In February, news outlets reported unhealthy air pollution in Beijing, which was largely affected by airborne particulate pollution known as PM 2.5. As reported in the South China Morning Post, “weak winds, high humidity and a strong thermal inversion had trapped bad air in the city.” NASA satellites also showed a high load of airborne aerosols. Measurements of aerosol optical depth depict how the abundance of natural or manmade particles in the air prevents light from traveling through the atmosphere to the ground.
Beyond aerosol emissions, weather also plays an important role in determining air quality. NASA/USRA researcher Fei Liu notes that wind patterns and the height of the planetary boundary layer — the lowest layer of the troposphere near Earth’s surface — are important meteorological factors. Planetary boundary layer height influences how air pollution mixes vertically in the atmosphere. If the height of the boundary layer is high, then air pollutants can move higher into the atmosphere and concentrations will be lower near the ground (and vice versa). Liu and her colleagues are currently studying how changes in such meteorological factors may have influenced the decrease in NO2 before and during the quarantine.
For more information on NASA’s long-term measurements of nitrogen dioxide, please see this page.
2. During the quarantine, roads and transportation hubs are emptier.
It is no surprise that road traffic in China’s major cities has been lighter, as many people have been forced to stay home and public transportation has been shut down. Satellite imagery from Planet Labs captured scenes of reduced traffic and empty parking lots near the Wuhan train station and airport. Trains stopped running around January 22, when the first quarantines began. And compared to late January 2019, domestic flights within mainland China this year dropped by 60 to 70 percent.
3. Coal and oil industrial activities have dropped, so carbon dioxide emissions have also decreased.
A report in Carbon Brief stated that key industries in China were operating at much lower-than-normal levels during the quarantine. Oil refinery operations in Shandong province, for instance, were at their lowest since 2015. Average coal consumption at power plants also reached a four-year low. As a result, carbon dioxide (CO2) emissions were at least 25 percent lower in the two weeks following the Lunar New Year compared to 2019. However, that decrease in CO2 emissions for two weeks would only reduce annual totals by approximately 1 percent.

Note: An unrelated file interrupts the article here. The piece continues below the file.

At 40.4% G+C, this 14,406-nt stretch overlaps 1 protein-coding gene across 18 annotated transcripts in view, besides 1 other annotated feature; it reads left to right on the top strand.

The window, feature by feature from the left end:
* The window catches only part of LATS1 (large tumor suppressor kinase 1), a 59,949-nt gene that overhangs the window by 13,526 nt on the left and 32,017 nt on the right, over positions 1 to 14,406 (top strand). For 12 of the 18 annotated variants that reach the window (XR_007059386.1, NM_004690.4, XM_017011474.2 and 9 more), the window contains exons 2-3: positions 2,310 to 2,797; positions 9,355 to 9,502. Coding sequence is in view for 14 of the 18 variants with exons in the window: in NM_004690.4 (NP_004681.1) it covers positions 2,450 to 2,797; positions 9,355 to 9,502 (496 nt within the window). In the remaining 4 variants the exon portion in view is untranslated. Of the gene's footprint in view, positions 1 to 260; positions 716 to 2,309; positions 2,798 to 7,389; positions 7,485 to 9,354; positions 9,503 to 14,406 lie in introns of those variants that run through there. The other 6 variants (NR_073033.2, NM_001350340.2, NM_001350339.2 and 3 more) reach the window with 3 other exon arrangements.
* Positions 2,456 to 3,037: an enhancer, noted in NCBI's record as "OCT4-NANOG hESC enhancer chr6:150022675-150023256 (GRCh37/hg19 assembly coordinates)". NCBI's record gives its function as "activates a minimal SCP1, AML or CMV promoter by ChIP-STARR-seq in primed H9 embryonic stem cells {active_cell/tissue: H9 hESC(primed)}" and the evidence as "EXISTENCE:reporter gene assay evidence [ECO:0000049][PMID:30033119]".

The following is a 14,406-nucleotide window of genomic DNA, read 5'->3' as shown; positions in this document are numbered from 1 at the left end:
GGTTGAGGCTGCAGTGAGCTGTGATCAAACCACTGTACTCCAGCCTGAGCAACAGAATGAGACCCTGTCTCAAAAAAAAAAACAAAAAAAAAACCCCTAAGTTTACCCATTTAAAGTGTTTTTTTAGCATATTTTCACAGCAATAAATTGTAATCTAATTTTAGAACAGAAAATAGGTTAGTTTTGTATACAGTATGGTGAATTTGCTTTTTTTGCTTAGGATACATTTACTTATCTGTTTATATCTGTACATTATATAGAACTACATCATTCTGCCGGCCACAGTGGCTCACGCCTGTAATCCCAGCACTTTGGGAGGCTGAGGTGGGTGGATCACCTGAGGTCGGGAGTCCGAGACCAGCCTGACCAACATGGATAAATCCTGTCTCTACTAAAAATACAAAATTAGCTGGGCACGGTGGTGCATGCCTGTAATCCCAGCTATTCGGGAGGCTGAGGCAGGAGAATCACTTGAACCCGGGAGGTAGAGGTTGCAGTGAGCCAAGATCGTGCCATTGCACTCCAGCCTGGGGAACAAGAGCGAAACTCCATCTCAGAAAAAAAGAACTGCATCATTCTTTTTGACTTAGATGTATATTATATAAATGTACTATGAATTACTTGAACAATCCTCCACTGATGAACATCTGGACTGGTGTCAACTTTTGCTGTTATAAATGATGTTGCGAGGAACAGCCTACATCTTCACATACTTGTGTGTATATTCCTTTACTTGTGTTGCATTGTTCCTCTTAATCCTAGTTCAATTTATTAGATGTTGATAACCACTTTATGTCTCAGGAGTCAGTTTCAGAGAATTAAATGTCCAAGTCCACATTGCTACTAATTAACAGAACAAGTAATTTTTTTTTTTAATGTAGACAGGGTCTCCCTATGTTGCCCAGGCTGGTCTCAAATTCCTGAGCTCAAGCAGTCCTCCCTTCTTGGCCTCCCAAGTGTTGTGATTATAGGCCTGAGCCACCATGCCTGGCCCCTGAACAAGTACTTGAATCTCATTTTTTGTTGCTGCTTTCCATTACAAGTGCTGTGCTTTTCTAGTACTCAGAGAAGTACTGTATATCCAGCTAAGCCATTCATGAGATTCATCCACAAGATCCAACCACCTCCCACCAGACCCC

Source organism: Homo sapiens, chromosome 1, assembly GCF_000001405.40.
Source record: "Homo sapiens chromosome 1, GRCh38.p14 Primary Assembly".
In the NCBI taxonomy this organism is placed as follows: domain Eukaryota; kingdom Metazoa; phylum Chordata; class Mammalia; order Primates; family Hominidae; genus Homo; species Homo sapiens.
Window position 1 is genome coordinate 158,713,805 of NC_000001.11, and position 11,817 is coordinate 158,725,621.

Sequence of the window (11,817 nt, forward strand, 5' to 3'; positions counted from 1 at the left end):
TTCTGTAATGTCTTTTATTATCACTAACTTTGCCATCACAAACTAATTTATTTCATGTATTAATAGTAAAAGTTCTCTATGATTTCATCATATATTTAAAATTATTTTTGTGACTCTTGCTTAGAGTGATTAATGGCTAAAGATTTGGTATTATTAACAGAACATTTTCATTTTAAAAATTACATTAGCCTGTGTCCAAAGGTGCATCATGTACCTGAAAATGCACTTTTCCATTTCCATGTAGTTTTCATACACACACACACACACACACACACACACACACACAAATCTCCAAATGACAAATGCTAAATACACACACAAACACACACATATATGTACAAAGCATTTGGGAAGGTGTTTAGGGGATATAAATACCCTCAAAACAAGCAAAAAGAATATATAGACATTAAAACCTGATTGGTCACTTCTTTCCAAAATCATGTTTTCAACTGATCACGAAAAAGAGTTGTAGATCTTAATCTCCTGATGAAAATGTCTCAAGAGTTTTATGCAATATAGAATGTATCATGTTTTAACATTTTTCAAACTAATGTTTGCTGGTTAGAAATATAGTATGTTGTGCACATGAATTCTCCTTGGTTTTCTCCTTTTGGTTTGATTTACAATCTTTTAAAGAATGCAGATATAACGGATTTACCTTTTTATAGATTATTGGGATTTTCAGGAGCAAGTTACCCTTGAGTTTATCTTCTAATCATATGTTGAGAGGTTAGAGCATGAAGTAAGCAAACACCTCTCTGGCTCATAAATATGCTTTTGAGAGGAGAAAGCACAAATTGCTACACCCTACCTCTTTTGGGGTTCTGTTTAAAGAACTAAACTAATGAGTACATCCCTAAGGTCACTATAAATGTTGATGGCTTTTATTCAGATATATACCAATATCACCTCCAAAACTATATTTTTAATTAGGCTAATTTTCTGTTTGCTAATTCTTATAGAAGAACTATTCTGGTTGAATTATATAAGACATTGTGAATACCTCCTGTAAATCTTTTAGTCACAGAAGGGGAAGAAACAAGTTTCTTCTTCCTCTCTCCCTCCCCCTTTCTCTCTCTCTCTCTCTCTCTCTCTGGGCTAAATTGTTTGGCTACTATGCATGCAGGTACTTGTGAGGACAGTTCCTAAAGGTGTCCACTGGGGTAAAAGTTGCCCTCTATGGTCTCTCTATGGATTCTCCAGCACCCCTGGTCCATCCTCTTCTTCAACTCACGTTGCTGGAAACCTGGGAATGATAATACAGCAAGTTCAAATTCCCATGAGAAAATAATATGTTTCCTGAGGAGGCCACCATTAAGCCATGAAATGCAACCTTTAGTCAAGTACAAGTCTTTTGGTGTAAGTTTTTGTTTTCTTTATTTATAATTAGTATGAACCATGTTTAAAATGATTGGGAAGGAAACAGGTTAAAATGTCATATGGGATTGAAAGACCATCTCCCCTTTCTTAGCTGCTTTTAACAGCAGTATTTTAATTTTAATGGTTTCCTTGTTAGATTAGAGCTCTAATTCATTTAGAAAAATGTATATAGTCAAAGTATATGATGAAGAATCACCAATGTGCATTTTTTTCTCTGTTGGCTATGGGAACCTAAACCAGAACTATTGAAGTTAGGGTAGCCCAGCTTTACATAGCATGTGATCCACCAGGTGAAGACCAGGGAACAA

4. There is no evidence that cremation ashes are increasing the levels of sulfur dioxide in the atmosphere.
In February 2020, a map floating around on social media showed increased sulfur dioxide (SO2) concentrations near Wuhan. Some news outlets prematurely speculated that the elevated levels of SO2 were due to an increase in human cremation.
The data for the map came from NASA’s GEOS earth system model and were not based on real-time observations of SO2. NASA’s Arlindo da Silva explained that while the GEOS model assimilates many ground-based and satellite observations to constrain meteorological conditions such as winds, humidity, and temperature, it currently does not ingest any real-time observations of sulfur dioxide. In the model, the concentrations of SO2 are estimated from historical emissions sources that are transported around the globe by atmospheric circulation. Therefore, da Silva said, GEOS model simulations cannot account for variations in SO2 concentrations arising from a sudden change in human activity (like a quarantine). Essentially, the model output of enhanced SO2 was not completely reflecting reality in this case.
Secondly, as the writers at Snopes pointed out, sulfur dioxide is commonly associated with burning coal — not burning human corpses.
Since its launch on the web in April 1999, NASA Earth Observatory has published more than 15,500 image-driven stories about our planet. In celebration of our 20th anniversary — as well as the 50th anniversary of Earth Day — we want you to help us choose our all-time best image.
For now, we need you to help us brainstorm: what images or stories would you nominate as the best in the Earth Observatory collection? Do you go for the most beautiful and iconic view of our home? the most newsworthy? the most scientifically important? the most inspiring?
Search our site and then post the URLs of your favorite Earth images in the comments section below. Please send your ideas by March 17.
In late March 2020, we will include some of your selections in Tournament Earth, a head-to-head contest to vote for the best of the best from our archives. Each week, readers will pick from pairs of images as we narrow down the field from 32 nominees to one champion.
The all-time best Earth Observatory image will be announced on April 29, 2020, the end of our anniversary year.
If you want some inspiration as you begin your search, take a look at the galleries listed below. Or use our search tool (top left) to find your favorite places, images, and events.